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INTRINSIC RISK FACTORS FOR THE DEVELOPMENT OF ACHILLES TENDON OVERUSE INJURY: A PROSPECTIVE STUDY

Background: Achilles tendon overuse injuries are common but the precise intrinsic risk factors for these injuries has not been well studied in prospective cohort studies.

Research question/s: What are the intrinsic risk factors for Achilles tendon overuse injuries?

Methodology:Subjects: 69 male military recruits (age 18.4 ± 1.3 years).

Experimental procedure: Each subject was evaluated for anthropometrical characteristics, isokinetic ankle muscle strength, ankle joint range of motion, Achilles tendon stiffness, explosive strength, and leisure and sports activity. Subjects were then followed during a 6-week basic military training programme for the development of Achilles tendon overuse injuries (diagnosed using history and clinical examination). Ten recruits (14.5%) sustained an Achilles tendon overuse injury.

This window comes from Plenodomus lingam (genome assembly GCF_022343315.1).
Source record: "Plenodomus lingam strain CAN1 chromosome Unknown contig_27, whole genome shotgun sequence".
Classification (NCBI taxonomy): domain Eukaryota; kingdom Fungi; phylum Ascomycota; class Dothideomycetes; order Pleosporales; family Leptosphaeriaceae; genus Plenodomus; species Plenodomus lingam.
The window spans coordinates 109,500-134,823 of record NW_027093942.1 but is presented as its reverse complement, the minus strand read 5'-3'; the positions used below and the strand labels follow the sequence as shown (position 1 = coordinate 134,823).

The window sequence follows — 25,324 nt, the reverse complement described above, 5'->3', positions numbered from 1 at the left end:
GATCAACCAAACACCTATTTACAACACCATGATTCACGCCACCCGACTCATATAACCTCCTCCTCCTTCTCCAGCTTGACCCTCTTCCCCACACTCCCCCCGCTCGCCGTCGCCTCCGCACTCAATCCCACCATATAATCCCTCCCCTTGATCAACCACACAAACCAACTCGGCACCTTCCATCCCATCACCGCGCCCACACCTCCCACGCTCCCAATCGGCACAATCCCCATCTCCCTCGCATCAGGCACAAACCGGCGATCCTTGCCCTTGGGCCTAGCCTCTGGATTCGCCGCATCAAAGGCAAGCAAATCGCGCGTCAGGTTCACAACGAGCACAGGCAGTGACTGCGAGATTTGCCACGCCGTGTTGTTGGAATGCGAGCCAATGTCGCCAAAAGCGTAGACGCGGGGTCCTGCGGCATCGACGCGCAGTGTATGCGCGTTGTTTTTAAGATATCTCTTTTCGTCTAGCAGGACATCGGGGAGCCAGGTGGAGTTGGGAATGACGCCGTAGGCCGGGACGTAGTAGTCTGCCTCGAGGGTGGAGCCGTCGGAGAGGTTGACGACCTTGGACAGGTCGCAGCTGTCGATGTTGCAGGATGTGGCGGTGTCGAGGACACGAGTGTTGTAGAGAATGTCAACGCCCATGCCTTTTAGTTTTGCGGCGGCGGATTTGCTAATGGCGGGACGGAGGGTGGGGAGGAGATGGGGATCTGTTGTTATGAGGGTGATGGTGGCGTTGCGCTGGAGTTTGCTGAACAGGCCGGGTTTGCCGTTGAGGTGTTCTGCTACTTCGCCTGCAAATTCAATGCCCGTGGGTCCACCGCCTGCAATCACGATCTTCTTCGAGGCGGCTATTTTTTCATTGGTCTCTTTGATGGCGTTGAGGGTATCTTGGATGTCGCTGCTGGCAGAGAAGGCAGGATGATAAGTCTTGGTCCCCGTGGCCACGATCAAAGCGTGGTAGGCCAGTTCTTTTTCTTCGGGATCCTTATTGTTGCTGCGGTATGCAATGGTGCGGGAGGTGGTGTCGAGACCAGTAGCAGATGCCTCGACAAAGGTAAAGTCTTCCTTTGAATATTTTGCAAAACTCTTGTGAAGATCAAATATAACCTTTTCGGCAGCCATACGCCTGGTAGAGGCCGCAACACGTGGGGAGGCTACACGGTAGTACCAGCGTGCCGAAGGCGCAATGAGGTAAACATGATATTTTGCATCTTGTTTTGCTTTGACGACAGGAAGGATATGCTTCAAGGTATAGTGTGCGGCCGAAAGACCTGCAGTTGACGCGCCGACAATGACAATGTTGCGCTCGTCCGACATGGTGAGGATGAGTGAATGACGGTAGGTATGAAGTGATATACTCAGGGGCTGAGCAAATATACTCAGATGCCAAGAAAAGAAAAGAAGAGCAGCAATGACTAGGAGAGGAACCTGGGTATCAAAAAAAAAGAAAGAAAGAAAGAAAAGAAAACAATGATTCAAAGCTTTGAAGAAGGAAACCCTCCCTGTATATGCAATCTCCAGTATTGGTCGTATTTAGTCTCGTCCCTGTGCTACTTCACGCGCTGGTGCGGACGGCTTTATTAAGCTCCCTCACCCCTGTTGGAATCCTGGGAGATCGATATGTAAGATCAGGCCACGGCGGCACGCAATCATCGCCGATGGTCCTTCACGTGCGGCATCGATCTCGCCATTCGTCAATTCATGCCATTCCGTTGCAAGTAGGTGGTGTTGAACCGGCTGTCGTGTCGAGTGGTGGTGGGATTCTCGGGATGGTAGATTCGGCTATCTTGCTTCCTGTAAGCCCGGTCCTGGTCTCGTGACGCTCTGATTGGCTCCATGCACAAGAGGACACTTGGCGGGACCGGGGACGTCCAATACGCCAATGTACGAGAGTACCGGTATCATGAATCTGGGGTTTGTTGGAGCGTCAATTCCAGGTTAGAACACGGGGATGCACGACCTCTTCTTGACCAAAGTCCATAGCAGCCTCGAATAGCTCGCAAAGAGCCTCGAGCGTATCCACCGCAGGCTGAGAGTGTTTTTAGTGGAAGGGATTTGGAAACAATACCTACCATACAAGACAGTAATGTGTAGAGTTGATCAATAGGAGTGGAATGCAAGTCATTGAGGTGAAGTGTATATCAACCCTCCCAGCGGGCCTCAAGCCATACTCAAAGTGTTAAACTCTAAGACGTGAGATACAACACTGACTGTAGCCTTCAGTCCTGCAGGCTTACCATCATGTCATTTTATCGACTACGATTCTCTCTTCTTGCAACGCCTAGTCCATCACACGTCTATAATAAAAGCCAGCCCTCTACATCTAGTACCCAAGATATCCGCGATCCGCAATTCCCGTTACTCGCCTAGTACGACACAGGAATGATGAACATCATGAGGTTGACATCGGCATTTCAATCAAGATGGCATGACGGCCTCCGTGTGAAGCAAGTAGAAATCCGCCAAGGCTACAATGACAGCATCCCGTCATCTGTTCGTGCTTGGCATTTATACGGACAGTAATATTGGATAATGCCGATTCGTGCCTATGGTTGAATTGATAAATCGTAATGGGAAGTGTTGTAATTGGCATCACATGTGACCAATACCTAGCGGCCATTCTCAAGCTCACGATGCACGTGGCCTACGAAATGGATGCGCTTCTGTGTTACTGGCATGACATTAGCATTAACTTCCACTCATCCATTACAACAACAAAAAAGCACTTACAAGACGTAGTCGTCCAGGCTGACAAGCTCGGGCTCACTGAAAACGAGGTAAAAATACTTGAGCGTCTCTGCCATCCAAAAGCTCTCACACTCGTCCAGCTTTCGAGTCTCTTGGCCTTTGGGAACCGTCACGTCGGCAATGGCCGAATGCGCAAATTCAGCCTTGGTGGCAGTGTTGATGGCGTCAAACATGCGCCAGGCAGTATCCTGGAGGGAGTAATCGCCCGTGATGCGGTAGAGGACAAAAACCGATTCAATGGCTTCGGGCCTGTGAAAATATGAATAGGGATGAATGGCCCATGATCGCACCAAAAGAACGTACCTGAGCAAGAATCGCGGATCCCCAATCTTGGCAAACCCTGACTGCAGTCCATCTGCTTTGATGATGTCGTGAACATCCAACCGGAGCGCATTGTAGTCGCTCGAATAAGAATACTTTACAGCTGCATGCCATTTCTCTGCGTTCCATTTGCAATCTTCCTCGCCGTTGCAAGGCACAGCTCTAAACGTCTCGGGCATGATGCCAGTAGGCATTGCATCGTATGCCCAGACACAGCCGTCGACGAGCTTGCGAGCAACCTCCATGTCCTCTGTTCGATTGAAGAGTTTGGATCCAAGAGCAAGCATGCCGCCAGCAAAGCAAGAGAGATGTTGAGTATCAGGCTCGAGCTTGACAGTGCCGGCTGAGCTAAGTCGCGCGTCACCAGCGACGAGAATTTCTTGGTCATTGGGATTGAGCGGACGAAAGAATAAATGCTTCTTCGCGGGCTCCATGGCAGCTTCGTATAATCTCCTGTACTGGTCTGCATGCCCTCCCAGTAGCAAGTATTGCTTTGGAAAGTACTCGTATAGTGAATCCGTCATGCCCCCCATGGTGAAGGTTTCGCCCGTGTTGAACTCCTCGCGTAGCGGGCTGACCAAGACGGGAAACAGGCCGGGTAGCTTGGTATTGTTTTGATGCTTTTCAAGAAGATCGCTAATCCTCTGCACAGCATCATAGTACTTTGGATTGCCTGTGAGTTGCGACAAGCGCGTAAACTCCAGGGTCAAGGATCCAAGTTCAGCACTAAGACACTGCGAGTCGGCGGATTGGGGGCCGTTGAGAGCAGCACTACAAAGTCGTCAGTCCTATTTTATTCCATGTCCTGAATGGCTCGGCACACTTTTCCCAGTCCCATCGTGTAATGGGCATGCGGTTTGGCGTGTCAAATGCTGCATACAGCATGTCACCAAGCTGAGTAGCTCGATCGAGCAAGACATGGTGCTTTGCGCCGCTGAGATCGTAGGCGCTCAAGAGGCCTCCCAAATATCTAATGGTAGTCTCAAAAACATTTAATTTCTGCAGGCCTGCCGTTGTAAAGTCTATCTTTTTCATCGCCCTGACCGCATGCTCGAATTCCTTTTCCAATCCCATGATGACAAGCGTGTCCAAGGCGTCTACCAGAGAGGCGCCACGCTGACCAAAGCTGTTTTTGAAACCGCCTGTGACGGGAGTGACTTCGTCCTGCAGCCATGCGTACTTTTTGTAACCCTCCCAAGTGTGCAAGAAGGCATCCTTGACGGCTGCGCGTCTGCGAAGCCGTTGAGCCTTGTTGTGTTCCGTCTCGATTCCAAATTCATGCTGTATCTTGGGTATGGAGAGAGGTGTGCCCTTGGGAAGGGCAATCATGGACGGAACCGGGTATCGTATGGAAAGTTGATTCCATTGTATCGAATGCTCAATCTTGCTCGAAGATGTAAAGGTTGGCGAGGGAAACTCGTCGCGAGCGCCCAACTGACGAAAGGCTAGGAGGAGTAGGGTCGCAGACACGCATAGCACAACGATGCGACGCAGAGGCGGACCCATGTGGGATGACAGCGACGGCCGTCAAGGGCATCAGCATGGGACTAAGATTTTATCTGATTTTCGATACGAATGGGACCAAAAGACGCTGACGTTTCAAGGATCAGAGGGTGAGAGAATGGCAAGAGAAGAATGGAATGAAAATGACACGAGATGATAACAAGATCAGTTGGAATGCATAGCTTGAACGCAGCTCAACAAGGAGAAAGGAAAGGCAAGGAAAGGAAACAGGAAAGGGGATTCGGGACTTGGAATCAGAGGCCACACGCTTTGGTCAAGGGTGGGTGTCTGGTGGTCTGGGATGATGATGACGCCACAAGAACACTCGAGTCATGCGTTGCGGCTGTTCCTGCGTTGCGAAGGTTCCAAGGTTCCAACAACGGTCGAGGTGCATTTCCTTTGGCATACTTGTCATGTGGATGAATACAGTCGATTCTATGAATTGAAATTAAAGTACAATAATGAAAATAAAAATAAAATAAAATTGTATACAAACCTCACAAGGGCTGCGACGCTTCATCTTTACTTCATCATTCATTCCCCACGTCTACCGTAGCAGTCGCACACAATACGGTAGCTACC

Measures of outcome: Intrinsic risk factors.


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Main finding/s:

  • There was a tendency (p  =  0.76) for an increased dorsiflexion excursion with the knee extended in the Achilles tendon injury group (15.2 ± 5.35 deg) compared with the non-injured group (12.95 ± 5.39 deg).

  • The cutoff value of the plantar flexor strength at 85% sensitivity was 50.0 Nm (with 4.5% specificity).

  • The cutoff value of the dorsiflexion range of motion at 85% sensitivity was 9.0o (with 24.2% specificity).

Conclusion/s: In a prospective cohort study, reduced plantar flexor strength (<50 Nm) and increased ankle dorsiflexion range of motion (>9.0o) are significant predictors of Achilles tendon overuse injury.

Evidence based rating: …

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